On the slopes, perfect snow. Along the road, slaughter

"THIS IS one of the most unusual mountains in Europe - you can ski here until the beginning of May," says Branimir Sekulovic, sitting in the dining room of his Alpine-style lodge, writes Raymond Whitaker. "I have been to many skiing centres, and nowhere have I found one as beautiful as ours."

It is not hard to see what he means. The slopes of Sar mountain, hard by the Macedonian border, are covered in perfect powdery snow, and more is in the air, spangling the trees and the steep-roofed chalets. Schoolchildren are throwing snowballs, and the lift is carrying a party of students from Belgrade up to the slope.

The horrific killings are only a few miles down the road. Here, though, skiing continues.

Mr Sekulovic, 46, came to Brezovica as a child, when his father was appointed the first director of the newly developed resort. "My best years were spent here," he says, and he is eager to tell foreign visitors of the opportunities for hunting and fishing as well as skiing, and for walking. "I have covered all these mountains on my own two feet," he adds.

But even Brezovica has not escaped Kosovo's upheavals. The first clue is Mr Sekulovic's dining room - on our arrival he hurriedly unstacks tables and chairs and brings out linen tablecloths before pressing us to have a drink. It is true, he admits: he has no guests. Nor does the 100-room hotel at the bottom of the ski lift. "They have closed, but here the heating is on and everything is ready for anyone who comes."

Plenty of vehicles stand outside the giant Hotel Narcis up the road, but there is a metal detector where the reception desk should be and security men looking suspiciously at unbadged strangers. The complex has been taken over as a training centre by the Organisation for Security and Co-operation in Europe, which has moved into Kosovo to monitor an increasingly tattered ceasefire. The ski lift, it emerges, is switched on only when groups from Serbia, such as the students, turn up.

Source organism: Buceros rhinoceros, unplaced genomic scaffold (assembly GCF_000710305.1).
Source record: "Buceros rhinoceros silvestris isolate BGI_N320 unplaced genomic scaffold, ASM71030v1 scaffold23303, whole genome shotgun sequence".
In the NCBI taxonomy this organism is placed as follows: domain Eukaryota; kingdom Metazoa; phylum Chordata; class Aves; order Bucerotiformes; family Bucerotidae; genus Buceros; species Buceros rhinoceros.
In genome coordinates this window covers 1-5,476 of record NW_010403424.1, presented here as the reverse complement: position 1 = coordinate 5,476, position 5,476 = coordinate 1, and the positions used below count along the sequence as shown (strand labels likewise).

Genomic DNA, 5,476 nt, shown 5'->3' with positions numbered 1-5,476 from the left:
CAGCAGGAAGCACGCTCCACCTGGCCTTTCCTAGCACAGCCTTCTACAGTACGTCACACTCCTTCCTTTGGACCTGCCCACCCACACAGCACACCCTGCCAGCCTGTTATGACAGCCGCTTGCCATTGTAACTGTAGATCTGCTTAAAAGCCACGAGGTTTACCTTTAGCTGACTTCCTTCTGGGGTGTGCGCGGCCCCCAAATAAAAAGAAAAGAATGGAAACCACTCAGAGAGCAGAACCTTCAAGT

"Last winter things were normal," Mr Sekulovic says. "We had all sorts - Serbs, Albanians, Hungarians, Russians. This year, nothing. How do I stay in business? It's a good question. I just hope that there will be an agreement by next winter. There's going to have to be - we have nowhere else to go, and nor do the Albanians.

"Before this there used to be buses bringing hundreds of Albanians, and even though this is a 100 per cent Serbian village, they never had any problems. I speak their language myself, and I used to go hunting with Albanian friends. But one night last September someone burned down the chalets owned by Albanians - it's not certain who - and no one comes now."

Even though wrecked homes are a common sight in Kosovo, the burnt-out chalets are particularly stark against the snow, and against the luxury of the intact lodges surrounding them.

A Serbian pensioner, a refugee from Croatia, says he knew Albanians who used to take their holidays here. "They were very kind to me. They would always give me any food they had left when they were leaving, and money. Now I have to live on what the Red Cross supplies - flour, some potatoes. My wife has diabetes, and it's very hard for us." If it was the Serbs of Brezovica who did this, they caused more harm to themselves than to the rich Albanians who could afford these weekend retreats.

Down on the main road, a lonely Mr Sekulovic is still trying to promote the resort's attractions. "There's been no fighting in these parts," he says. "You can tell British tourists that they'll be absolutely safe here. But it's the journey: I can't make the same guarantee about that."

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